One of the most interesting areas I learned about during BlueDot Impact’s AI safety course was mechanistic interpretability.
Previously I’d modelled neural networks as black boxes, in which we could observe the network’s loss but the algorithm implemented by the network couldn’t be practically decomposed into simpler parts. Turns out this isn’t entirely true. We have a range of techniques, such as probes and feature visualisation to examine what the weights are doing, and a growing field of models such as superposition and circuits for what we find. There are many open questions in interpretability that can be explored on toy models by anyone interested, without needing the kind of compute associated with training the truly large LLMs.
Before tackling any of these, though, I needed a level of comfort with the internals of a transformer and PyTorch. There’s a good tutorial for building one from scratch that aims to prepare you for interpretability research using the Transformer Lens library. I built a simple convolutional neural network in Tensorflow two years ago, how hard could it be?
My overall takeaway is that it was very useful. I would recommend you be comfy with Python dependency management first, and do a preliminary PyTorch tutorial if you don’t have existing experience with it, but the barriers to entry here are low for any software engineer, and any you run into can be solved by a little time with a search engine.
General Python Things
I’ve not worked in Python very much in the past, so one area I ran into unexpected difficulty was with getting my project and dependencies setup.
Most of these issues could be avoided by cloning the recommended environment for the tutorial from GitHub, and doing your work inside it.
I wanted to avoid doing this, and instead start from an empty project and pull in the libraries I needed as I needed them, to properly understand environment setup and be positioned to create new environments. This made my life a little more difficult, experimenting with Conda and Poetry to arrive at a working setup using Poetry to manage most dependencies and Conda for the outer environment.
I think in future I’d dig into good project and dependency management advice separately ahead of trying to jump right in with a (mostly) new language and framework.
Part 1: Inputs & Outputs of a Transformer
During this section we mostly experiment with splitting input text into a series of tokens, each representing one or more characters from the input.
There’s a lot of interesting things you’ll find here if you’re unfamiliar with how transformers typically tokenise inputs, e.g. with case and whitespace sensitivity, and each token representing a varying number of characters.
The tutorial has you pull in an existing tokenizer rather than build your own, so I want to be sure I fully understand what it’s doing. I found it helpful for validating that I’d got the dependencies working right; this is also where I needed to pull in the tokeniser as a “not from scratch” component to reuse.
Part 2: Clean Transformer Implementation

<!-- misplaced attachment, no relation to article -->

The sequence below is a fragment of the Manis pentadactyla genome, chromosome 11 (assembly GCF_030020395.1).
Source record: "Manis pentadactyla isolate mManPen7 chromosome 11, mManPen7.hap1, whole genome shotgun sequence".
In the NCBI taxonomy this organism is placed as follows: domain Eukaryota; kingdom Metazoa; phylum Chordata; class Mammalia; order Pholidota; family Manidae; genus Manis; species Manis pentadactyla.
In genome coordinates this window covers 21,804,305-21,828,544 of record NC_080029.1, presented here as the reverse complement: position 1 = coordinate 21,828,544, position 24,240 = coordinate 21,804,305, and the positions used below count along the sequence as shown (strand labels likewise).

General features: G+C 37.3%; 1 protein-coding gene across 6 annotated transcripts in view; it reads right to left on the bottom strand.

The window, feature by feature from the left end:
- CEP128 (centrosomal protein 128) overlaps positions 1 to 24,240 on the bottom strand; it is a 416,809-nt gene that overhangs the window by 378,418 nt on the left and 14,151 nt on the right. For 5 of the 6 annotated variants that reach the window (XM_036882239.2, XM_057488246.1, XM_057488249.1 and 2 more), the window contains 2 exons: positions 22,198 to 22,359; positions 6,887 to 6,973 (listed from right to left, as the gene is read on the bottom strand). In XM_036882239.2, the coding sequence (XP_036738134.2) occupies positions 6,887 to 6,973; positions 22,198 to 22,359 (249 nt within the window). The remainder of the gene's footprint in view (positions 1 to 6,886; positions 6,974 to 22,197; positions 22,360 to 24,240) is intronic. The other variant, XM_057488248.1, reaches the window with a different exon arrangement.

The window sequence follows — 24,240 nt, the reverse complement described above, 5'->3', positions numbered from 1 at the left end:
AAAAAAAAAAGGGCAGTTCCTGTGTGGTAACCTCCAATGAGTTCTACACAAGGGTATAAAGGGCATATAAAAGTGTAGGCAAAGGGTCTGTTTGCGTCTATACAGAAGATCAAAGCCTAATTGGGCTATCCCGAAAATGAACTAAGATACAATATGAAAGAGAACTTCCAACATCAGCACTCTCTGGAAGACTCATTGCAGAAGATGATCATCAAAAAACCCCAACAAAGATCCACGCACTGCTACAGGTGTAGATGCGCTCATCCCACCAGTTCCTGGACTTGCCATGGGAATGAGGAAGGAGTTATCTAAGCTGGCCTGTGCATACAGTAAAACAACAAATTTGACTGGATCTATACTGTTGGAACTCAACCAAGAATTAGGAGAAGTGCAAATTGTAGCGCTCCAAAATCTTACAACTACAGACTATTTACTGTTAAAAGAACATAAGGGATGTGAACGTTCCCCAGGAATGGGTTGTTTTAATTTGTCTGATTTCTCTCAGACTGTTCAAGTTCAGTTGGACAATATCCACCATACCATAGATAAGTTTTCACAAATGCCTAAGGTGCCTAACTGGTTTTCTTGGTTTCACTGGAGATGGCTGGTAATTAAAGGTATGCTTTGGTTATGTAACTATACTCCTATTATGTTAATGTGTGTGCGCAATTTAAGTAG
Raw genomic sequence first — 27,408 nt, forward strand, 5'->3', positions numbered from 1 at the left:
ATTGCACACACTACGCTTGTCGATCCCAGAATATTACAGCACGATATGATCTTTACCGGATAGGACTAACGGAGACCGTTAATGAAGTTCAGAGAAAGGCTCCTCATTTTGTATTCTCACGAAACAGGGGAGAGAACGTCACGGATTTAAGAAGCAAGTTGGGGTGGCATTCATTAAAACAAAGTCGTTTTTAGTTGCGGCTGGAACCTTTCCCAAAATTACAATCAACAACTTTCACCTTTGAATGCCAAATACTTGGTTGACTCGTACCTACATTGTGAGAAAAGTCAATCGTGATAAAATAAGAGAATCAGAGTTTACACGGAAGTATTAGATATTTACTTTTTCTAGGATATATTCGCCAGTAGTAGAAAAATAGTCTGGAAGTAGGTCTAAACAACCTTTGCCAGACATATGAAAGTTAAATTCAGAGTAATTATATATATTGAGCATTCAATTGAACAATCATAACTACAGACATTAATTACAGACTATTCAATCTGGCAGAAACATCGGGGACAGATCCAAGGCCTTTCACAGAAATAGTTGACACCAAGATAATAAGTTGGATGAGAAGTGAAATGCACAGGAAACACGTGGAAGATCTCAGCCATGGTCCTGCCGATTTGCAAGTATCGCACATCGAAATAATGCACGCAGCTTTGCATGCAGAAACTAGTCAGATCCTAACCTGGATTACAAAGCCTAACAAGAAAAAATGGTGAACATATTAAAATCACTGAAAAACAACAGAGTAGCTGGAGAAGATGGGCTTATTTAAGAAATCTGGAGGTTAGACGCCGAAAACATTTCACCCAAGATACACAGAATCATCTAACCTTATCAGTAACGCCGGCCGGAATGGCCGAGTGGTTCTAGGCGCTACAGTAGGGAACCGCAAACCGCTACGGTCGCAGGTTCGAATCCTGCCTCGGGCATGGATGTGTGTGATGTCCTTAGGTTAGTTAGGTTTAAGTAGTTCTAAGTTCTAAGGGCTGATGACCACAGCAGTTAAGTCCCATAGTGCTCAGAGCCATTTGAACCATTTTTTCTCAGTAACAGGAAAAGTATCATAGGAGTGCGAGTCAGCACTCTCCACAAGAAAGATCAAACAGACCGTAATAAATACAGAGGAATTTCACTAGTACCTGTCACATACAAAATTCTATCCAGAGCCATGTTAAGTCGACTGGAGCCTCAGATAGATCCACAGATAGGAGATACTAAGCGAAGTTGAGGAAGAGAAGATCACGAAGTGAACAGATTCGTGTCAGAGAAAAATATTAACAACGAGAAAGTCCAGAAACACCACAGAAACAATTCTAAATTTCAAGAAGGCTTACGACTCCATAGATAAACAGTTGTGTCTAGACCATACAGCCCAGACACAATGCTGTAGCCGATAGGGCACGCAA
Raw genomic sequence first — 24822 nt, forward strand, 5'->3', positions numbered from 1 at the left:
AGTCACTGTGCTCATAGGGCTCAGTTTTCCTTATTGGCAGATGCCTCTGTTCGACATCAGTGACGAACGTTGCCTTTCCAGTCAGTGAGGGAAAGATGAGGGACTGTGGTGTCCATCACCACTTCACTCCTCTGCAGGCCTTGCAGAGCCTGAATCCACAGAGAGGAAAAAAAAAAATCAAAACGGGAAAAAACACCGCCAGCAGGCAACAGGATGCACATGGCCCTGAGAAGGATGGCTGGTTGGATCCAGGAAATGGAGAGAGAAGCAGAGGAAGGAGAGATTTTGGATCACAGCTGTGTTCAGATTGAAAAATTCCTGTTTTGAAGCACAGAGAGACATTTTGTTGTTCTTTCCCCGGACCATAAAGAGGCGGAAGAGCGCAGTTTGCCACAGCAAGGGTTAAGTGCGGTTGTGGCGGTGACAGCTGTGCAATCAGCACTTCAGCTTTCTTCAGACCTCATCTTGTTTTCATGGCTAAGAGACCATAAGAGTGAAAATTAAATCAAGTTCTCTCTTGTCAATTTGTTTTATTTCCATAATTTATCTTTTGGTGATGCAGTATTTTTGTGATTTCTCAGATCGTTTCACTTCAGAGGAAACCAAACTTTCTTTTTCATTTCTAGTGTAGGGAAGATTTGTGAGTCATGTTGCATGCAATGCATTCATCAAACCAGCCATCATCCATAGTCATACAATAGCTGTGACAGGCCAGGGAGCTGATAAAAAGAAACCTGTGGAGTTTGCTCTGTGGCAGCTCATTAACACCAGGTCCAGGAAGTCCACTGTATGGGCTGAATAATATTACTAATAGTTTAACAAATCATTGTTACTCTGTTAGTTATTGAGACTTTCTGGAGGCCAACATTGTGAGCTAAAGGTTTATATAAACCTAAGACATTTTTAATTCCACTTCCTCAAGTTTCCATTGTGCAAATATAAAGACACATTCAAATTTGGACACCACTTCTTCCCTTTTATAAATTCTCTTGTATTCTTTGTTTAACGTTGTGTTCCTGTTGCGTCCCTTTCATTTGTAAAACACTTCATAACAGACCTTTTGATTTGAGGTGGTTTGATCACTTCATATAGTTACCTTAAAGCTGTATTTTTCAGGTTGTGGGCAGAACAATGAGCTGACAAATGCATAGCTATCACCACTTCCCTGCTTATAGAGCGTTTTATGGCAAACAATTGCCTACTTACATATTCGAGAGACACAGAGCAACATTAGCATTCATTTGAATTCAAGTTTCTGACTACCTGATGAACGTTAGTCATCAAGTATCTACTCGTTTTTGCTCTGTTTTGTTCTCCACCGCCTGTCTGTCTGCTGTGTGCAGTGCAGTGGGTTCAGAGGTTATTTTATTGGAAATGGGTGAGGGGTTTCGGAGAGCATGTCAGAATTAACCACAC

This is the meat of the tutorial and where I spent most of my time. Implement a set of layer classes, each with a
forward method that implements the layer. The diagrams in this section are key. The attention layer and MLP layer diagrams are particularly helpful for their definitions of the input and output tensors for each block.
I ran into some barriers here with lacking experience with PyTorch in particular and some of the involved math in general. The PyTorch documentation was excellent for explaining things like their Einstein summation convention-based notation, and I spent a while getting an intuition for that before coming back to the tutorial.
The tests, running layers and printing output, found most of the mistakes in my implementation, which I was able to correct by spending a little while with the PyTorch docs. I prefer to develop with “true” unit tests, setup for automated execution by a testing framework, but the tutorial favoured manual tests, and I didn’t get around to digging into an idiomatic approach for setting up these.
Part 3: Training A Transformer
Training was relatively straightforward- I looked at an example of a simple PyTorch training loop from the PyTorch docs, and coupled with the information in the tutorial ran into no real issues implementing the training steps.
After a couple of rounds of debugging to e.g. notice I’d forgotten to zero my gradients, I was able to see the loss happily reducing over time as it ran on my GPU.
I then did a pass over the implementation to tidy it up so I could import it more easily later. I’m not sure if I’m being picky about this because I’m more familiar with idioms in other language ecosystems.
The final results are in a GitHub repo. I don’t expect this to be particularly idiomatic Python code, as I’ve still not spent much time with the language.
It was an interesting experience, and while bumpy, actually pretty accessible for getting to a place where I can start working with the transformer lens library, and modelling how it’s behaving on the inside.